"We would take up fuel, medicine and anyone who was wounded. But one day the plane was taxied under and a Long Range Desert Group truck was under there, which was called a Blitz Buggy," he said.
"We were supplying on one side of the hill and the plane was on the other side of the hill. Suddenly two ME 109 planes flew over us twice and we were on the ground and the guys from the Long Range Desert Group were tucked away.
"We scrambled up the top, down the other side of the hill, and they came back. They sprayed and they caught the wings of the plane."
The planes turned around again for one more attack but "suddenly flew off". Mr Bell said he will never know if they had run out of fuel, or had run out of ammunition.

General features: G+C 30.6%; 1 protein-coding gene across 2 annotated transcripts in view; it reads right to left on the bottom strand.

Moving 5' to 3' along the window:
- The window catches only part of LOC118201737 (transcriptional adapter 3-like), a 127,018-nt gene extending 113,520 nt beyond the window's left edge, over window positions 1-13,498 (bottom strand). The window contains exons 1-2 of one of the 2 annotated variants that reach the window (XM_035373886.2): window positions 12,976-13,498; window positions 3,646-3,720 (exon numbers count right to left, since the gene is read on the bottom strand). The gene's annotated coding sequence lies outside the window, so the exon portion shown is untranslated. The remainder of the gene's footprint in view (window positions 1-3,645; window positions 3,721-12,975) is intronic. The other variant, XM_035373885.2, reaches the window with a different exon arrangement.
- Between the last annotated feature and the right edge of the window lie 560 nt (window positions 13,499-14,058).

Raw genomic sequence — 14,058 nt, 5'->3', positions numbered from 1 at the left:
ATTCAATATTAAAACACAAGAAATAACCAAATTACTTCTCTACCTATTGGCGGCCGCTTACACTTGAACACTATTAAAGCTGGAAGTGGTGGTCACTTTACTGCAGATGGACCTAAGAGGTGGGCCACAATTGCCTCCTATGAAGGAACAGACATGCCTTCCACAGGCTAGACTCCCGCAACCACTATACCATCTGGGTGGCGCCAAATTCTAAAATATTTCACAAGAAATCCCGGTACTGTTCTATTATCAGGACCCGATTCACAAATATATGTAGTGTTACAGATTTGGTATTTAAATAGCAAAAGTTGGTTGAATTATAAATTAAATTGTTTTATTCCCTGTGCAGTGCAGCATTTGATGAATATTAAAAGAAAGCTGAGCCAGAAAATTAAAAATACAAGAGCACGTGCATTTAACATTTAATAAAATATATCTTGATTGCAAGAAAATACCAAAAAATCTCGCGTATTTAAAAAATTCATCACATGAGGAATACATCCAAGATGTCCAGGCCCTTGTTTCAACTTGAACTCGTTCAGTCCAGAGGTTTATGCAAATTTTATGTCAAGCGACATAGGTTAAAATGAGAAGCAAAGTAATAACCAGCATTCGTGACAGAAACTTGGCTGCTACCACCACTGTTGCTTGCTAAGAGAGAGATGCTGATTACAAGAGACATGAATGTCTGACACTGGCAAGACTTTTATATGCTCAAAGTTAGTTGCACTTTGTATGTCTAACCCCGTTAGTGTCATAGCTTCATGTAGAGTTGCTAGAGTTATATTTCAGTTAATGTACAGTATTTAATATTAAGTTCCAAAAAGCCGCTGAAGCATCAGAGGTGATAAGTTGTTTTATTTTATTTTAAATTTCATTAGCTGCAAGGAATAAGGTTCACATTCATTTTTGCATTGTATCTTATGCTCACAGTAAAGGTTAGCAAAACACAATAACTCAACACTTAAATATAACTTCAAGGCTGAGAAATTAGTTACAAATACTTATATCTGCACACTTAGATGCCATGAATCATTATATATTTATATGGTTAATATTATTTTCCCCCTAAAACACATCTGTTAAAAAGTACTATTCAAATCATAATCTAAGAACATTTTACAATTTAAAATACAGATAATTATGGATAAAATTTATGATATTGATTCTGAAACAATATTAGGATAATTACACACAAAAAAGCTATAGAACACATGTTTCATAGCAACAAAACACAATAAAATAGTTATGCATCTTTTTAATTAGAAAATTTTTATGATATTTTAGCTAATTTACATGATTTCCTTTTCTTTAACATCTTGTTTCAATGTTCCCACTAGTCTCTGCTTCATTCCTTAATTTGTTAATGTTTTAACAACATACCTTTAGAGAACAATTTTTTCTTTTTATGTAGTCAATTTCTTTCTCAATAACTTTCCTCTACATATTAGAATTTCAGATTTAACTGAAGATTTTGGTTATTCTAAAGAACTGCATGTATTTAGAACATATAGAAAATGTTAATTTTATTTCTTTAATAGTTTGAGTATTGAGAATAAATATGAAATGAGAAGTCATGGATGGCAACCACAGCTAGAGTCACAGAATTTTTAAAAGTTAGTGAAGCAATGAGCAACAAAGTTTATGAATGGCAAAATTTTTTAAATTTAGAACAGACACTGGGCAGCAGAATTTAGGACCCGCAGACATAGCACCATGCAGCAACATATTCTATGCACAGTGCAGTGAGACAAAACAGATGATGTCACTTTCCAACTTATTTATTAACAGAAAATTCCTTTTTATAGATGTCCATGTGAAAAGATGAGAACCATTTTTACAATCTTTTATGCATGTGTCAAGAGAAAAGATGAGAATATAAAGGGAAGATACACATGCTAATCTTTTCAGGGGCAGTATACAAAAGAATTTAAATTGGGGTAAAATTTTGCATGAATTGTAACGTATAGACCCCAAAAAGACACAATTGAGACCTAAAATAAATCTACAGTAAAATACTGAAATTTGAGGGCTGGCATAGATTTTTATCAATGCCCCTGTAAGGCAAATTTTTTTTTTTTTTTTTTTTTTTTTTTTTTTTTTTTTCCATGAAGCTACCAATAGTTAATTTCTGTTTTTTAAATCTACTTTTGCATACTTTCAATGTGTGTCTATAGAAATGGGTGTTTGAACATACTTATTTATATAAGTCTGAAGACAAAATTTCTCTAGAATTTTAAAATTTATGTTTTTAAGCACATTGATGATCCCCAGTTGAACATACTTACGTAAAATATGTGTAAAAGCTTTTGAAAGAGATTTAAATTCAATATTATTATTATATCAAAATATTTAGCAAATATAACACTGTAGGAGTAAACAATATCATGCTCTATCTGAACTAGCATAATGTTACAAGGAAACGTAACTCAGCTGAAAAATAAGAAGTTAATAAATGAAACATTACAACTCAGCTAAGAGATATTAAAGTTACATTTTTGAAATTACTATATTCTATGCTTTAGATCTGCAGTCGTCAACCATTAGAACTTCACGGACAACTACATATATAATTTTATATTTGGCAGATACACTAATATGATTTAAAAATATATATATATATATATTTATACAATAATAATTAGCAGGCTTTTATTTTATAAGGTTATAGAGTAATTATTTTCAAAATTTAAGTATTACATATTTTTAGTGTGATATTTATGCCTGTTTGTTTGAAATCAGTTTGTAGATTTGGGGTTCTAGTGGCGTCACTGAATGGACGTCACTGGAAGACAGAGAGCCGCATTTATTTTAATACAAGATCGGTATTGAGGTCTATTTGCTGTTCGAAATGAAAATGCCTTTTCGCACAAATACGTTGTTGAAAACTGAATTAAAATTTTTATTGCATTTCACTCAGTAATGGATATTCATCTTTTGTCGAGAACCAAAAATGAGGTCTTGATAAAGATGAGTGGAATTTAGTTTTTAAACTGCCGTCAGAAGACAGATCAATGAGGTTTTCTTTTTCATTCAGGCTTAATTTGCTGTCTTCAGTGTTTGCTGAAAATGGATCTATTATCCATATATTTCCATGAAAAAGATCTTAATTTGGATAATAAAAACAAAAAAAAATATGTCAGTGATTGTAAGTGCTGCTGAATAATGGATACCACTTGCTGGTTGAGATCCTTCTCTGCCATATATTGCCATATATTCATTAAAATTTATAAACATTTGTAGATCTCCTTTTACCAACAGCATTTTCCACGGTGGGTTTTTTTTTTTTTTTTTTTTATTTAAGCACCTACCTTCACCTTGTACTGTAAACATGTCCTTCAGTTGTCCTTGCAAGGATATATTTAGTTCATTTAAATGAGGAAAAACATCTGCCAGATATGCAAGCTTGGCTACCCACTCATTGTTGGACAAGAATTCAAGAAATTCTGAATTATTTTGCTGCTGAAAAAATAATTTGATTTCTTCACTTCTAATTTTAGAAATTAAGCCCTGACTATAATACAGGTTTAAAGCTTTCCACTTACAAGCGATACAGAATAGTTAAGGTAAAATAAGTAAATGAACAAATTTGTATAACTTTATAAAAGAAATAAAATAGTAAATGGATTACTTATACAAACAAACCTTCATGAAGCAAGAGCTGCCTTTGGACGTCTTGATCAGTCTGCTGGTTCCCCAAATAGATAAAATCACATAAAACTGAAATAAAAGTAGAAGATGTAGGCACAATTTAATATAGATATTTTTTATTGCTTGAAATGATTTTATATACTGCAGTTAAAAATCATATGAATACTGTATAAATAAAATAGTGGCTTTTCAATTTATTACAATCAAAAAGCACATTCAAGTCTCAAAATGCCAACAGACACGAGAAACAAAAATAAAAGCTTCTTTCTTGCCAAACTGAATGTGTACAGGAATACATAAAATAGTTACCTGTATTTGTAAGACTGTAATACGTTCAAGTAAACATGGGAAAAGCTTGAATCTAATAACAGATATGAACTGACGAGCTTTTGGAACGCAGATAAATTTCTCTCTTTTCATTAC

But in the next attack, Mr Bell and his crew weren't so lucky.
In 1942, while flying over Libya on a mission to collect brigade staff, his aircraft was shot down by the Germans. They had been flying to a small town called Msus, south of Benghazi.
"In the desert, at night time it gets cold and the cloud bank drops. We flew at 3000 feet, then came down to about 1000 feet under the cloud bank," he said.
"We were probably down to 500-600 feet when he was coming in to land. I couldn't see out of the aircraft, but the pilot told me that as we came down this huge amount of dust was rising from the ground.
"We didn't know, but we were passing over a German echelon who were part of the 15th Panzer."
He was forced to jump out of the plane and into the hands on the Germans, where he was held as a prisoner of war for more than three years.
"Doctors came out and assessed the wounded and I was very lucky to survive. Shrapnel hit my right leg, abdomen and my right arm," he said.